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On Retardation

Today I found myself in a discussion about the Pirates with some knowledgable fans of other teams. One of the first questions I was asked was, "Is Dave Littlefield retarded?"

I said that no, I did not believe that Littlefield was retarded, that he mostly did exactly what the Pirates' ownership expected him to do. Someone else then asked, "Is Cam Bonifay more retarded than Dave Littlefield?" I said yes, but that Bonifay was at least trying to build a good team, whereas Littlefield isn't.

This wasn't a very nice thing to say. First, "retarded" is not really an appropriate term, so it wasn't right of me to accept the framework of the question. Second, it's not right to insult people who have actual disabilities by comparing them to people I don't like very much.

Third, neither Littlefield nor Bonifay is "retarded" by any definition. Certainly, if one looks at a list of their transactions, one might be inclined to conclude that both have screws loose.

However, it is never quite right to look at these transactions in a vacuum. No, it wasn't a very good decision for the Pirates to sign Derek Bell to a multiyear contract. But Bonifay (or the ownership) had to deal with other factors besides baseball performance before deciding to sign Bell. For example, Bonifay probably had to deal with the fact that other players didn't want to sign with the Pirates. He also may have been under instructions from ownership to make a splash by signing a free agent. At some level, Bonifay probably did make some error in judging Bell's baseball talent. But his hand was probably also forced by these and other factors.

It is even more complex to decide what, if anything, Littlefield's transactions say about his baseball acumen, because it seems that near the end of Bonifay's tenure, the Pirates' ownership decided to avoid risk by keeping payroll low and attempting to field a 70-win team each year. So while some of Littlefield's decisions seem like the result of mistakes or errors in judgment of baseball talent - the Jeromy Burnitz signing comes to mind, as does the Rule 5 debacle - it's difficult to say what factors other than baseball talent went into those decisions.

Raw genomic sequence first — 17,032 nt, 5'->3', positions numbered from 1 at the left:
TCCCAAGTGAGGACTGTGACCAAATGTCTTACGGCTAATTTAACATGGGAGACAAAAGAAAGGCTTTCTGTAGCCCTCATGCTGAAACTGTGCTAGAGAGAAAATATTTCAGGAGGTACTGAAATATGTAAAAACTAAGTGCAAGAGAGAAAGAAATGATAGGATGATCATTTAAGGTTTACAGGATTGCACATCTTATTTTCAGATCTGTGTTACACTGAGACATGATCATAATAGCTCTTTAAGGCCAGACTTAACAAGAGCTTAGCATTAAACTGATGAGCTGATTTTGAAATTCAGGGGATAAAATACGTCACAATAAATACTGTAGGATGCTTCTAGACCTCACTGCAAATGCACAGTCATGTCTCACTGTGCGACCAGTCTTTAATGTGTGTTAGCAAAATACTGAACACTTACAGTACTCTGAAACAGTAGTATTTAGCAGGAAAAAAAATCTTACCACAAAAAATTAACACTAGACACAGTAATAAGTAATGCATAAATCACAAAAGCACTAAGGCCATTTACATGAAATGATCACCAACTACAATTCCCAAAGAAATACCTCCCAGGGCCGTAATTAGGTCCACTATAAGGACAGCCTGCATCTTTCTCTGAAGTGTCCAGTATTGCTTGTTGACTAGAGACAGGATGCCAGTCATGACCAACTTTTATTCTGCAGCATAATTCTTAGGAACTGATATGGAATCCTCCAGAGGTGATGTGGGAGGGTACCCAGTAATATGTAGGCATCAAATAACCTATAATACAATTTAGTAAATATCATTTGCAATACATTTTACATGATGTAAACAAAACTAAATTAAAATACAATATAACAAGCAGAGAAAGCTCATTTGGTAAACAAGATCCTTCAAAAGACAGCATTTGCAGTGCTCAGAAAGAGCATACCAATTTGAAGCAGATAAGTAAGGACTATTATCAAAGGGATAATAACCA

Even the Jeromy Burnitz transaction may have been influenced by non-baseball factors. Yes, it displaced a better and more popular player in Craig Wilson. Case closed, right? It was dumb. But, as WTM has pointed out, the Pirates' minor spending spree this offseason may have been the result of an attempt to avoid attention when the players and owners get together to discuss the Collective Bargaining Agreement, which currently enriches the Pirates by providing them with revenue sharing money. If it's clear that the Pirates aren't spending the revenue sharing money they receive, the next CBA might keep them from receiving so much of it. Then consider that the Burnitz signing occurred late in the offseason, when most of the expensive players were already signed. It's at least possible that Littlefield agrees that Wilson is a better player than Burnitz, but he felt he had to spend the money so that the Pirates wouldn't get in trouble.

I was thinking about this idea with regard to the extension for Salomon Torres that was reported yesterday. Yes, it's dumb from a baseball perspective, but it doesn't prove that Littlefield himself is dumb. The contract may have been an attempt to excite fans for the coming season, or it might have been another attempt to avoid problems in the next round of CBA negotiations.

This doesn't mean, of course, that we shouldn't blast the Pirates for making dumb baseball decisions, since those decisions run counter to our interests as fans, and, really, to the interests of all fans. But neither is it clear that Dave Littlefield, or anyone in the Pirates' franchise, is "retarded."